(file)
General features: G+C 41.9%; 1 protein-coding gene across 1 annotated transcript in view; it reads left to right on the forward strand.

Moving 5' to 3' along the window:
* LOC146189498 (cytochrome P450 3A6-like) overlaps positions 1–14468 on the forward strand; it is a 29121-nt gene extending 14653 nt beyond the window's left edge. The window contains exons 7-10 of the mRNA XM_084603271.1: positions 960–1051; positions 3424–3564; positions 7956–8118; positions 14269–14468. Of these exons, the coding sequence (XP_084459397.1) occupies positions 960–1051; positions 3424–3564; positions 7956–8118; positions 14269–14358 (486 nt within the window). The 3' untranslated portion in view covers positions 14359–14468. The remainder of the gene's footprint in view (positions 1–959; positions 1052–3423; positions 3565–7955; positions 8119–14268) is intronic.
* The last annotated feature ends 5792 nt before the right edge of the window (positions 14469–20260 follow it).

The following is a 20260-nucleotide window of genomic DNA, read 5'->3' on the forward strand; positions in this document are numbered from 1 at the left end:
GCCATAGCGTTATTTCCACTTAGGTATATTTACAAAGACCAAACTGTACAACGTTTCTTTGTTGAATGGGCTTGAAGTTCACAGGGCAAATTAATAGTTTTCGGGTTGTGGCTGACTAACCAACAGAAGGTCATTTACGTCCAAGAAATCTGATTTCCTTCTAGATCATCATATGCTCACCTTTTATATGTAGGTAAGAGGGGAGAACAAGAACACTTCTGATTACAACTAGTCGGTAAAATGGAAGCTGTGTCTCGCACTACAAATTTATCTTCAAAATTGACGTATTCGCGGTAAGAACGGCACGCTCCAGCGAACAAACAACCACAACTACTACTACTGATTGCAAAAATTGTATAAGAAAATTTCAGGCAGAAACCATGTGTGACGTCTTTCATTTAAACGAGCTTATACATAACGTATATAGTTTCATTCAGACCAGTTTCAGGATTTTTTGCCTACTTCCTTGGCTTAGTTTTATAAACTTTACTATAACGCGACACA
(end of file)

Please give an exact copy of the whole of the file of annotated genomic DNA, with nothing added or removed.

General features: G+C 41.9%; 1 protein-coding gene across 1 annotated transcript in view; it reads left to right on the forward strand.

Moving 5' to 3' along the window:
* LOC146189498 (cytochrome P450 3A6-like) overlaps positions 1–14468 on the forward strand; it is a 29121-nt gene extending 14653 nt beyond the window's left edge. The window contains exons 7-10 of the mRNA XM_084603271.1: positions 960–1051; positions 3424–3564; positions 7956–8118; positions 14269–14468. Of these exons, the coding sequence (XP_084459397.1) occupies positions 960–1051; positions 3424–3564; positions 7956–8118; positions 14269–14358 (486 nt within the window). The 3' untranslated portion in view covers positions 14359–14468. The remainder of the gene's footprint in view (positions 1–959; positions 1052–3423; positions 3565–7955; positions 8119–14268) is intronic.
* The last annotated feature ends 5792 nt before the right edge of the window (positions 14469–20260 follow it).

The following is a 20260-nucleotide window of genomic DNA, read 5'->3' on the forward strand; positions in this document are numbered from 1 at the left end:
GCCATAGCGTTATTTCCACTTAGGTATATTTACAAAGACCAAACTGTACAACGTTTCTTTGTTGAATGGGCTTGAAGTTCACAGGGCAAATTAATAGTTTTCGGGTTGTGGCTGACTAACCAACAGAAGGTCATTTACGTCCAAGAAATCTGATTTCCTTCTAGATCATCATATGCTCACCTTTTATATGTAGGTAAGAGGGGAGAACAAGAACACTTCTGATTACAACTAGTCGGTAAAATGGAAGCTGTGTCTCGCACTACAAATTTATCTTCAAAATTGACGTATTCGCGGTAAGAACGGCACGCTCCAGCGAACAAACAACCACAACTACTACTACTGATTGCAAAAATTGTATAAGAAAATTTCAGGCAGAAACCATGTGTGACGTCTTTCATTTAAACGAGCTTATACATAACGTATATAGTTTCATTCAGACCAGTTTCAGGATTTTTTGCCTACTTCCTTGGCTTAGTTTTATAAACTTTACTATAACGCGACACA